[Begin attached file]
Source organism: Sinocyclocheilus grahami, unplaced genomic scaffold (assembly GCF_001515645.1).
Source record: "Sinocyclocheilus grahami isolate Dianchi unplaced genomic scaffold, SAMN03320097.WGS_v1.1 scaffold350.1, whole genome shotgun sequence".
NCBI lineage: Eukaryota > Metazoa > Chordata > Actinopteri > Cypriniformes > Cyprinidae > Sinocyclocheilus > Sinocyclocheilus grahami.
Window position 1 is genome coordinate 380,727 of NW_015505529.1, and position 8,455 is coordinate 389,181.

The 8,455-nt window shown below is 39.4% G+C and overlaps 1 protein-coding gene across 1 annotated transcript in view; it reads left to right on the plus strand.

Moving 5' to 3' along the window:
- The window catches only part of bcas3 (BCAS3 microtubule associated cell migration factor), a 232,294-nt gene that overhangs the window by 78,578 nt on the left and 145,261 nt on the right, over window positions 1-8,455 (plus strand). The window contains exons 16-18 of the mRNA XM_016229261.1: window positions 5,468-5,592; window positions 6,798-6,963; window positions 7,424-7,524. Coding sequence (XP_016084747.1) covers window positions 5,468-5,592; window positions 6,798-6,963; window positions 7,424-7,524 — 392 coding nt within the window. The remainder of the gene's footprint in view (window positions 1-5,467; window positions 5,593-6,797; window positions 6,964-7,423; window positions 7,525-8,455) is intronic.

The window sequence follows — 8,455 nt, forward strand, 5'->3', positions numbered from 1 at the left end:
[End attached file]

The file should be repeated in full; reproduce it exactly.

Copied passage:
Source organism: Sinocyclocheilus grahami, unplaced genomic scaffold (assembly GCF_001515645.1).
Source record: "Sinocyclocheilus grahami isolate Dianchi unplaced genomic scaffold, SAMN03320097.WGS_v1.1 scaffold350.1, whole genome shotgun sequence".
NCBI lineage: Eukaryota > Metazoa > Chordata > Actinopteri > Cypriniformes > Cyprinidae > Sinocyclocheilus > Sinocyclocheilus grahami.
Window position 1 is genome coordinate 380,727 of NW_015505529.1, and position 8,455 is coordinate 389,181.

The 8,455-nt window shown below is 39.4% G+C and overlaps 1 protein-coding gene across 1 annotated transcript in view; it reads left to right on the plus strand.

Moving 5' to 3' along the window:
- The window catches only part of bcas3 (BCAS3 microtubule associated cell migration factor), a 232,294-nt gene that overhangs the window by 78,578 nt on the left and 145,261 nt on the right, over window positions 1-8,455 (plus strand). The window contains exons 16-18 of the mRNA XM_016229261.1: window positions 5,468-5,592; window positions 6,798-6,963; window positions 7,424-7,524. Coding sequence (XP_016084747.1) covers window positions 5,468-5,592; window positions 6,798-6,963; window positions 7,424-7,524 — 392 coding nt within the window. The remainder of the gene's footprint in view (window positions 1-5,467; window positions 5,593-6,797; window positions 6,964-7,423; window positions 7,525-8,455) is intronic.

The window sequence follows — 8,455 nt, forward strand, 5'->3', positions numbered from 1 at the left end: